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Methods of Cooking, Techniques of Cooking

What are the Methods of Cooking

During the process of cooking, heat is applied to food in some way or other. The amount of heat and the form of heat depends upon the food to be cooked.

Methods which may be used are….

  • Boiling
  • Simmering
  • poaching
  • Stewing
  • Steaming
  • Frying
  • Baking
  • Roasting
  • Grilling

The majority of cooking in India is done over an open fire or some modification such as Chula stove and so baking and roasting which need an oven.

Methods of Cooking


To boil food is to cook it in water, which is maintained at a temperature of 1000 C. For this the water must be bubbling free, but steadily, all over the surface. Violent bubbling does not give any higher temperature, nor cooked food more quickly, and it tends to break up the food placed in it, besides being a waste of fuel. The temperature may be regulated by varying the amount of firewood.

Boiling  is satisfactory for cereals, pulses, dhal and vegetables. It is not a good cooking method for meat and fish because it hardens the fibres of flesh foods.


Simmering is a modification of boiling, being to cook food in water just under boiling point. The temperature should be about 840C and this is indicated when an occasional bubble comes to the surface of the water, but if the bubbles rise continually the temperature is too high.

Simmering is useful for meat and fish because the temperature is high enough to coagulate the protein but not high enough to harden the fibres.


Poaching is similar to simmering, using water or other liquid in an open pan. This method is used particularly for eggs and fish.


Stewing is to simmer food very slowly with only a little liquid in a covered pan on top of the stove. The addition of onions, tomatoes or diced(cut into small cubes), root  vegetables, and some condiments (spices) and herbs can make a meat stew very appetizing.


Steaming is cooking food in the vapour which rises from boiling water. This may be done by placing the food container in a steamer above a pan containing boiling water coming only partway up its sides. It is rather slower process than boiling, but flesh food can be made very tender by this method. Care must be taken to see that the pan of water does not boil dry.

Steamed food tends to be tasteless and therefore needs a good sauce to make it taste better.


Frying is cooking food in a very hot fat or oil. It is one of the quickest methods of cooking and should be done in an open pan. The fat to be used for frying must be free from moisture and must have a high melting point so that it can be heated to a high temperature before it smokes and burns. A good frying oil is one that does not smoke at ordinary cooking temperature. To test when the oil is ready for frying, fry piece of bread in oil. If it takes more than a minute to brown, the oil is too cold. For foods that have been pre-cooked, the pieces of bread should brown in a half minute.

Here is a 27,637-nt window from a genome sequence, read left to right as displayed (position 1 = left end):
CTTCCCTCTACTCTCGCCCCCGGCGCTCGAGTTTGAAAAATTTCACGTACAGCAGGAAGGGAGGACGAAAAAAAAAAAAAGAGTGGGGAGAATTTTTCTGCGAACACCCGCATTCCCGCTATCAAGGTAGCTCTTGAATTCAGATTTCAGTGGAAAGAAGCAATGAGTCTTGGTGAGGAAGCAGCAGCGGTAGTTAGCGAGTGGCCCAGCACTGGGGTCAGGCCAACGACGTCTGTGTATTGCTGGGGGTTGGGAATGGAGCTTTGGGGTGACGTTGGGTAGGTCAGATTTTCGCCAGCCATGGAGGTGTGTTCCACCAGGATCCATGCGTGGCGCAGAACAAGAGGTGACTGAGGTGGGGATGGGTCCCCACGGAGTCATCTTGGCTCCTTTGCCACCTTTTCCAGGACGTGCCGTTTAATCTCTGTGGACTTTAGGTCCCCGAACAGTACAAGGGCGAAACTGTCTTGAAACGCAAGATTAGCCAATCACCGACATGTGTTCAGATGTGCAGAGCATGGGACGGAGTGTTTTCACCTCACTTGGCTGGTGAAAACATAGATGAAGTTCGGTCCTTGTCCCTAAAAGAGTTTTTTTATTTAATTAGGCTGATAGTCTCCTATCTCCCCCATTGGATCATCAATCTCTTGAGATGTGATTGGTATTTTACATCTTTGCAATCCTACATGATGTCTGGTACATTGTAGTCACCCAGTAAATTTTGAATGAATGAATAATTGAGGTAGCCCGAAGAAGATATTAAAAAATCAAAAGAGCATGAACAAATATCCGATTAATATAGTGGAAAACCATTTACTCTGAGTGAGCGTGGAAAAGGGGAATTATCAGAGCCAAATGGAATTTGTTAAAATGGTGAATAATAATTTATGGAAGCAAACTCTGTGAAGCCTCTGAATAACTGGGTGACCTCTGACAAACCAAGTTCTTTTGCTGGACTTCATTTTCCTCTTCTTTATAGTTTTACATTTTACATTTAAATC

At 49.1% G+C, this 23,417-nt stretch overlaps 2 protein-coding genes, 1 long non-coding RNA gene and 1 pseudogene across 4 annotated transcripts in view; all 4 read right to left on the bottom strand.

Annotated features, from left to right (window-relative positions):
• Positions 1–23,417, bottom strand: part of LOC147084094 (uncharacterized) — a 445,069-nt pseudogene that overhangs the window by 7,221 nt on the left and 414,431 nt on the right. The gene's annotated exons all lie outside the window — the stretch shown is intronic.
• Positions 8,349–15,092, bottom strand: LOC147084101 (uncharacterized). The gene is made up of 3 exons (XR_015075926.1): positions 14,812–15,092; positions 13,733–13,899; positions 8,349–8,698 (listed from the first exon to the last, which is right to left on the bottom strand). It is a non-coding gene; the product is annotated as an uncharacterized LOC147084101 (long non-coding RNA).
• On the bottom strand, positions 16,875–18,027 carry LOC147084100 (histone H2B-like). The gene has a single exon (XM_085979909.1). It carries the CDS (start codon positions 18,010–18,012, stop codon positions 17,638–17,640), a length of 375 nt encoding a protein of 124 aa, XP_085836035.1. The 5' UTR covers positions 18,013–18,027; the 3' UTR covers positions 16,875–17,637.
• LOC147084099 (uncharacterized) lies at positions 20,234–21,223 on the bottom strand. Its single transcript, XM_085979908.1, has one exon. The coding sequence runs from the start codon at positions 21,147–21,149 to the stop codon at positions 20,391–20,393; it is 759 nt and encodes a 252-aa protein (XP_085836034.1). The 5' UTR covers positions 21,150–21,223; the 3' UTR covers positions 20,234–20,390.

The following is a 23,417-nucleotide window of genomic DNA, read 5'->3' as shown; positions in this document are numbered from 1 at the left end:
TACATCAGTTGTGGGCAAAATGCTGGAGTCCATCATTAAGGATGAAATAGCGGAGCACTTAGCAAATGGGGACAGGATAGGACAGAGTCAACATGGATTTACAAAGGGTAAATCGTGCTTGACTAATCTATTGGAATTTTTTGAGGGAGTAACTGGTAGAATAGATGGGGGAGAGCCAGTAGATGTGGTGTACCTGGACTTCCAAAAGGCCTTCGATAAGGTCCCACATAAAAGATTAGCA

Shallow Frying

For shallow frying, the fat in the pan needs to be only about 5cm deep. The fat should be hot and quite smooth on the surface when the food is put into it. When browned on one side, the food should be turned and browned on the other side. This method is satisfactory for fish cakes, cutlets and thin cuts of meat, fish and bacon.

Deep Fat Frying

For deep fat frying a deep heavy pan is needed. The pan should be not more than half full or fat should be heated until its stops bubbling, and its quite smooth, and has a faint blue smoke rising from the surface. The food should be lowered gently into the fat, and several pieces may be fried at one time. If too many pieces are put in together, the fat will get too cool and will soak into the food and make it greasy and oily. When cooked, the food must be lifted out and the extra fat allowed draining off. The food should not be greasy when served.


Baking is to cook food with hot air all around it. This method can be used for almost any food but particularly for bread, biscuits, cakes and pastry. An oven is needed for baking. This is really a metal box with a door on one side, which can be heated by placing over a fire, or oil, gas, or electricity. Food is placed on shelves inside and is cooked by the dry heat of the hot air inside the oven. The type of oven used for this method of cooking is not common in Indians homes, but when purchased an instruction book giving details for use is usually given. However a simple oven can be made from a kerosene tin. Live coals of fire placed on top help to make the heat inside the tin more even.


Roasting is similar to baking, but the food is placed in hot fat in a baking tin in the oven so that it cooks partly in the hot fat and partly in the hot air. This method is very good for cooking large joints of meat, and for root vegetables.


Grilling is cooking food by exposing it directly to very great heat either in front of a bright, hot fire or with a special grilling plate. Stoves heated by gas and electricity are usually fitted with plates which can be heated for grilling. This method can be used for making toast and for cooking thin cuts of meat and fish.